What’s going on with WA’s clean water rules

Washington has been trying to make the first significant update in its water quality standards since the 1990s.

President Donald Trump is ready to give Washington the clean water rules its leaders requested.

Did he get an ounce of gratitude when the Environmental Protection Agency delivered the news May 10?

No. He got threatened with a lawsuit.

See, Gov. Jay Inslee no longer embraces the standards submitted to the feds in the summer of 2016, if — conjecture here — he and his Department of Ecology ever truly did.

Those at the EPA found many to be too weak and opted to impose more stringent ones. This all happened in the final days of Democrat Barack Obama’s reign as president. His Republican successor, a man of much different philosophy on this subject, wants to reverse course.

So, state and federal officials may soon be wading back into the morass of regulating the amount of chemical pollutants which can be discharged from businesses and municipal sewage treatment plants into the Puget Sound, Spokane River and other bodies of water without making fish caught and consumed from those waters unsafe for humans to eat.

This situation is a consequence of the 2016 election. It is also a consequence of policy choices made by Inslee, a Democrat, now stumping for president.

It may take months, maybe years, to sort out. Meanwhile, Washington continues to advise people to limit their servings of salmon and other fish due to toxicity concerns.

The EPA’s move is “a monkey wrench” that is “throwing the whole process into disarray,” said Chris Wilke, outgoing executive director of Puget Soundkeeper, an environmental group which pushed the EPA to be tougher on the state back in 2016.

Washington has been trying for most of the last decade to make the first significant update in its water quality standards since 1992.

Inslee opened the door for federal involvement in July 2015 when he scrapped standards crafted by the ecology department after tribal leaders and environmentalists criticized it as too weak. The department spent the next year doing a rewrite and filed it with the EPA on Aug. 1, 2016.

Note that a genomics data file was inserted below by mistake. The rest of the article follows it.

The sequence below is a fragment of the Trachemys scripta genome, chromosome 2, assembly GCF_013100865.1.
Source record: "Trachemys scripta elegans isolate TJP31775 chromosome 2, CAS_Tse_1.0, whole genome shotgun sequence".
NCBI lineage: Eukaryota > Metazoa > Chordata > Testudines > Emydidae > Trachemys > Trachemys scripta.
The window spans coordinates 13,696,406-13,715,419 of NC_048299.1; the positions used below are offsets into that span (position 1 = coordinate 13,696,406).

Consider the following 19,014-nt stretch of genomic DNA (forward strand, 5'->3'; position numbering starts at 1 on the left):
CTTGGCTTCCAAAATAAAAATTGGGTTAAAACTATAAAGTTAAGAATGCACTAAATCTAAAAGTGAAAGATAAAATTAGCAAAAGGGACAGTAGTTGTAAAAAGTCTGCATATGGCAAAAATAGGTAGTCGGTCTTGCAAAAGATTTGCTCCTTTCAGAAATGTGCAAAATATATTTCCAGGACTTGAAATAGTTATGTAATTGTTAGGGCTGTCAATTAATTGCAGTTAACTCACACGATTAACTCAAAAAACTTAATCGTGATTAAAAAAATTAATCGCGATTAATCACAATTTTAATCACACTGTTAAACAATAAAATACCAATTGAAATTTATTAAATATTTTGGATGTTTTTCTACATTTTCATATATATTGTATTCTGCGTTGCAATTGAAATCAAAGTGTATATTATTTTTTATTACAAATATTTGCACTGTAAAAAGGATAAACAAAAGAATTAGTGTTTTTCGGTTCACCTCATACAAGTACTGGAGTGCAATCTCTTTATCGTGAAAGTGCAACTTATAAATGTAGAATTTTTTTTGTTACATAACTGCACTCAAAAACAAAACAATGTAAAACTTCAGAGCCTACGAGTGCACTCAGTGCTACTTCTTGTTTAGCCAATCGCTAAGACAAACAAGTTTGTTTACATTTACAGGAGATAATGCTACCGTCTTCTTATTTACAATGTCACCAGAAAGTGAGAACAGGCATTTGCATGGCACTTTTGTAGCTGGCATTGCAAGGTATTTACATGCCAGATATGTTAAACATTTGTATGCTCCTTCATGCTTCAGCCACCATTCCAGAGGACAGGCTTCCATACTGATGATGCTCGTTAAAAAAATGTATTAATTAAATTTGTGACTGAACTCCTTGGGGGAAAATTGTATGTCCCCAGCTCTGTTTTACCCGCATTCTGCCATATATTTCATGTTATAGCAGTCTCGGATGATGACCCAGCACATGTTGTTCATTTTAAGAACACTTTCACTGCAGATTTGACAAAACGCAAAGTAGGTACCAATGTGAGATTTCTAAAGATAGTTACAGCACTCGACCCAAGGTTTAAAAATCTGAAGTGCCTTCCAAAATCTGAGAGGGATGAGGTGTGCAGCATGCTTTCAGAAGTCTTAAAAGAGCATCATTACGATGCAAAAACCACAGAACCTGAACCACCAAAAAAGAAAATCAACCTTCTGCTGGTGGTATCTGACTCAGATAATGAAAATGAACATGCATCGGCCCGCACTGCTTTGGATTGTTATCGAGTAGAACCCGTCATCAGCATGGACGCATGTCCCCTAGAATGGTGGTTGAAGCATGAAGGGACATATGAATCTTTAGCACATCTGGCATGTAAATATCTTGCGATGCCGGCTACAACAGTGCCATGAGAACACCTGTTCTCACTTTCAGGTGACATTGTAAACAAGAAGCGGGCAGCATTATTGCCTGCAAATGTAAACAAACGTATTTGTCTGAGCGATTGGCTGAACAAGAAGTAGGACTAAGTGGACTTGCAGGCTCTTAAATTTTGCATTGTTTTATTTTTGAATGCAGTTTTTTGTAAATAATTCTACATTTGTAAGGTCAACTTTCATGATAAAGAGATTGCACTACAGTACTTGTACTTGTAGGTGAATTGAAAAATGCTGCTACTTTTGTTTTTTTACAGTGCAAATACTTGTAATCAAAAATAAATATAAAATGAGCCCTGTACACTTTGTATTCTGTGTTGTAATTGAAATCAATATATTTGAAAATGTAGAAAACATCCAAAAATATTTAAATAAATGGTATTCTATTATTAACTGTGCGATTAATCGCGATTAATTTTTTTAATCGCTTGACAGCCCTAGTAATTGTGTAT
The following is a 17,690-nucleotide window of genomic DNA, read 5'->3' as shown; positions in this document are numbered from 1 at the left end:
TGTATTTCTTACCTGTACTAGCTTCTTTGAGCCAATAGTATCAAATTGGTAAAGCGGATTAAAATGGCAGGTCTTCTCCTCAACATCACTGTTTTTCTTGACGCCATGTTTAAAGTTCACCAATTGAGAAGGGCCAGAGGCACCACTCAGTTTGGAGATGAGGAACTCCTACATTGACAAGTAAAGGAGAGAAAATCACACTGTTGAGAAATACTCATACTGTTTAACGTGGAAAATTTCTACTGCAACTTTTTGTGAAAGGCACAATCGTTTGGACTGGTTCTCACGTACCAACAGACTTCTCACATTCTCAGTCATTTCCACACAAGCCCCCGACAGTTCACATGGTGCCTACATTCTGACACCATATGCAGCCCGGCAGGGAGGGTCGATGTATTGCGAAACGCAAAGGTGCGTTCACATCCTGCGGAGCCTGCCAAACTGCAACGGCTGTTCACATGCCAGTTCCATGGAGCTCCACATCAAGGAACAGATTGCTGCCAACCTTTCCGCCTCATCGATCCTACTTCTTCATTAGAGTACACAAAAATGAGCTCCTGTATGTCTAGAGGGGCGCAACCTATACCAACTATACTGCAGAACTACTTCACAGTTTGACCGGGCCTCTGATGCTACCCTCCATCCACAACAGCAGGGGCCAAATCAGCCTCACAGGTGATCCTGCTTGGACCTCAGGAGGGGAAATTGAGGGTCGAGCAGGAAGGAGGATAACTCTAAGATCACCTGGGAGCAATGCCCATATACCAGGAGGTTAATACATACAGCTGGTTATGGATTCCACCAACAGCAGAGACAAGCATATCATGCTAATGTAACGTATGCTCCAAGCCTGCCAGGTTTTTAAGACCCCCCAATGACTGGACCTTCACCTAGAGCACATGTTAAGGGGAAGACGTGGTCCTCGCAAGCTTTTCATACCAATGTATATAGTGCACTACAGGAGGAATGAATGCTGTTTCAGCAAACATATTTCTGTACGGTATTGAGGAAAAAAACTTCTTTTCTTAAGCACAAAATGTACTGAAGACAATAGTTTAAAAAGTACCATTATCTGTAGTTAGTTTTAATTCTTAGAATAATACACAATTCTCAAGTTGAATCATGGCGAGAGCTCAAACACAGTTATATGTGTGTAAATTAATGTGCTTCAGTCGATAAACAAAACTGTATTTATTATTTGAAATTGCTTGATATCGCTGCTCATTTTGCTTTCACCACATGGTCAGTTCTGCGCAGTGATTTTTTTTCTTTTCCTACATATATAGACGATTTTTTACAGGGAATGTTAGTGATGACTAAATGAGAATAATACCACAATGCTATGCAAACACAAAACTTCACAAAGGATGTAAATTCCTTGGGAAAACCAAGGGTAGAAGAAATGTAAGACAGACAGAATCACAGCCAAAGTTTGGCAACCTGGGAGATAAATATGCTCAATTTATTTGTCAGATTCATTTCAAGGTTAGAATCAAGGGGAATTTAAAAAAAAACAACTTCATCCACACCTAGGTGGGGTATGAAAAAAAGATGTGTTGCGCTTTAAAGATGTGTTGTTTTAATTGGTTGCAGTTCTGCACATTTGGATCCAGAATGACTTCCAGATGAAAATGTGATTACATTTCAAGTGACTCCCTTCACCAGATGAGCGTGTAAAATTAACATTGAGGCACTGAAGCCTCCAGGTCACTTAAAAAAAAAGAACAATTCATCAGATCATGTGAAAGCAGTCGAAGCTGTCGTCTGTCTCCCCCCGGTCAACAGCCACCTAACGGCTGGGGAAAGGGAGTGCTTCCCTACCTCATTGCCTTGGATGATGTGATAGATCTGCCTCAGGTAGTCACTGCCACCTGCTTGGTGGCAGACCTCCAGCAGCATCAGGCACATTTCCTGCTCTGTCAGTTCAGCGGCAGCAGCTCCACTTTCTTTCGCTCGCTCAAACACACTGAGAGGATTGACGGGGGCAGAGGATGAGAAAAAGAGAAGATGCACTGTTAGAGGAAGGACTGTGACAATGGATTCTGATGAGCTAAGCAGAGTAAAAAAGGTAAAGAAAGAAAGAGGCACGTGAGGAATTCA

In the meantime, environmentalists impatient with Inslee sued the federal agency to force it to draw up rules rather than wait on the state.

On Nov. 15, 2016, a court-imposed deadline for EPA action — and coincidentally a week after Trump’s election victory — the agency approved parts of the rewritten state plan and rejected other parts. Federal officials chose to adopt tougher rules for dozens of chemicals.

Ecology Secretary Maia Bellon said then she was disappointed the state’s approach wasn’t accepted in its entirety.

Environmentalists and tribal leaders applauded. They preferred the EPA approach. It had more stringent limits on mercury and PCBs considered among the most-serious threats for getting into the food chain and affecting human health.

“The purpose of this rule is about protecting human health,” Wilke said at the time. “The rule today will increase protection for fish consumers.”

In February 2017, an alliance of farmers, paper mill operators and business groups petitioned the EPA to reconsider its decision. Alliance members could live with standards drawn up by the ecology department but not those from EPA which they insisted would add billions of dollars in new costs without benefits.

Some of the federal standards are “outright unattainable. We can’t find the technology to meet them,” said Chris McCabe, executive director of the Northwest Pulp and Paper Association.

EPA leaders spent the next 27 months in the replay booth, emerging May 10 to declare they got most of it wrong and now consider the state’s 2016 standards based on sound science and protective of humans.

Regional Administrator Chris Hladick said in a letter to state officials the EPA has the “inherent authority” to reverse its own decisions. By doing so, the Department of Ecology will be rightfully in charge of setting water quality rules for the state.

The news drew cheers from petitioners and jeers from tribal leaders and environmentalists.

Bellon and Attorney General Bob Ferguson sent separate letters to top EPA officials insisting no legal mechanism exists for reconsideration nor is there a legal basis to revise or repeal the rules. Ferguson’s Trump Squad is readying its legal armament.

“I am prepared to defend Washington State and our residents against overreach by EPA,” Ferguson wrote. “As you are likely aware, my office has filed 10 lawsuits against EPA since January 2017. We are 5-0 in these cases.”

Trump’s EPA is entering uncharted waters. This reconsideration process will take time, longer if there are lawsuits.

And if Trump doesn’t win re-election, a Democratic president might be persuaded to not make any changes after all.

That would merit a pound of thanks from Inslee and Bellon.

Jerry Cornfield: 360-352-8623; jcornfield@herald net.com. Twitter: @dospueblos.

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